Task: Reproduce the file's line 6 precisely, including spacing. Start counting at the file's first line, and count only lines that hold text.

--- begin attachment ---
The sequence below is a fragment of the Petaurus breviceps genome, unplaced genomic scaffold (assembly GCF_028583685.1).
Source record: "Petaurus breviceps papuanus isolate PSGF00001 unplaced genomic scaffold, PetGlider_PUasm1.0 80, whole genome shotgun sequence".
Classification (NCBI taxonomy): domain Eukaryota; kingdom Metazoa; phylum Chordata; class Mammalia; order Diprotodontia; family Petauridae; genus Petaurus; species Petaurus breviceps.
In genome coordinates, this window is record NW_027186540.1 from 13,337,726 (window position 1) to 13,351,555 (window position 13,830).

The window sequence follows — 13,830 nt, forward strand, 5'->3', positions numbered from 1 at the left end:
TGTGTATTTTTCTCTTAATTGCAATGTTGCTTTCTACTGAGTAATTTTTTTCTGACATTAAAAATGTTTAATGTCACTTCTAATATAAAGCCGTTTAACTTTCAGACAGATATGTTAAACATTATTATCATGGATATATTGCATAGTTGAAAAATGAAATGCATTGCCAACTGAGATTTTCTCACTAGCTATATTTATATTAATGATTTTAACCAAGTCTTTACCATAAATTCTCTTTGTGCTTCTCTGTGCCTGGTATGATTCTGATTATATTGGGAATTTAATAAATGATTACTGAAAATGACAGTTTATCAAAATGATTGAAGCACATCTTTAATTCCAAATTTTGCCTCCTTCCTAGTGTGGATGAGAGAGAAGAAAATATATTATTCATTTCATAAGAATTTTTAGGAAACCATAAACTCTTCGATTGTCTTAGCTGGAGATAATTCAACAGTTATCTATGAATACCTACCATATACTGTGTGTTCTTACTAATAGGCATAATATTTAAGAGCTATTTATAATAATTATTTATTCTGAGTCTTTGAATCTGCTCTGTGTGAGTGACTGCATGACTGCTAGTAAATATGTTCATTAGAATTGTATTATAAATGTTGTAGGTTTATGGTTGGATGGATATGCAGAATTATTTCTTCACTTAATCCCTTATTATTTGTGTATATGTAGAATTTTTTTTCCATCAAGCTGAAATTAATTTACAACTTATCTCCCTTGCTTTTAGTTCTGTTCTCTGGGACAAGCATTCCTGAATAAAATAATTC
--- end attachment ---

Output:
TGTGTATTTTTCTCTTAATTGCAATGTTGCTTTCTACTGAGTAATTTTTTTCTGACATTAAAAATGTTTAATGTCACTTCTAATATAAAGCCGTTTAACTTTCAGACAGATATGTTAAACATTATTATCATGGATATATTGCATAGTTGAAAAATGAAATGCATTGCCAACTGAGATTTTCTCACTAGCTATATTTATATTAATGATTTTAACCAAGTCTTTACCATAAATTCTCTTTGTGCTTCTCTGTGCCTGGTATGATTCTGATTATATTGGGAATTTAATAAATGATTACTGAAAATGACAGTTTATCAAAATGATTGAAGCACATCTTTAATTCCAAATTTTGCCTCCTTCCTAGTGTGGATGAGAGAGAAGAAAATATATTATTCATTTCATAAGAATTTTTAGGAAACCATAAACTCTTCGATTGTCTTAGCTGGAGATAATTCAACAGTTATCTATGAATACCTACCATATACTGTGTGTTCTTACTAATAGGCATAATATTTAAGAGCTATTTATAATAATTATTTATTCTGAGTCTTTGAATCTGCTCTGTGTGAGTGACTGCATGACTGCTAGTAAATATGTTCATTAGAATTGTATTATAAATGTTGTAGGTTTATGGTTGGATGGATATGCAGAATTATTTCTTCACTTAATCCCTTATTATTTGTGTATATGTAGAATTTTTTTTCCATCAAGCTGAAATTAATTTACAACTTATCTCCCTTGCTTTTAGTTCTGTTCTCTGGGACAAGCATTCCTGAATAAAATAATTC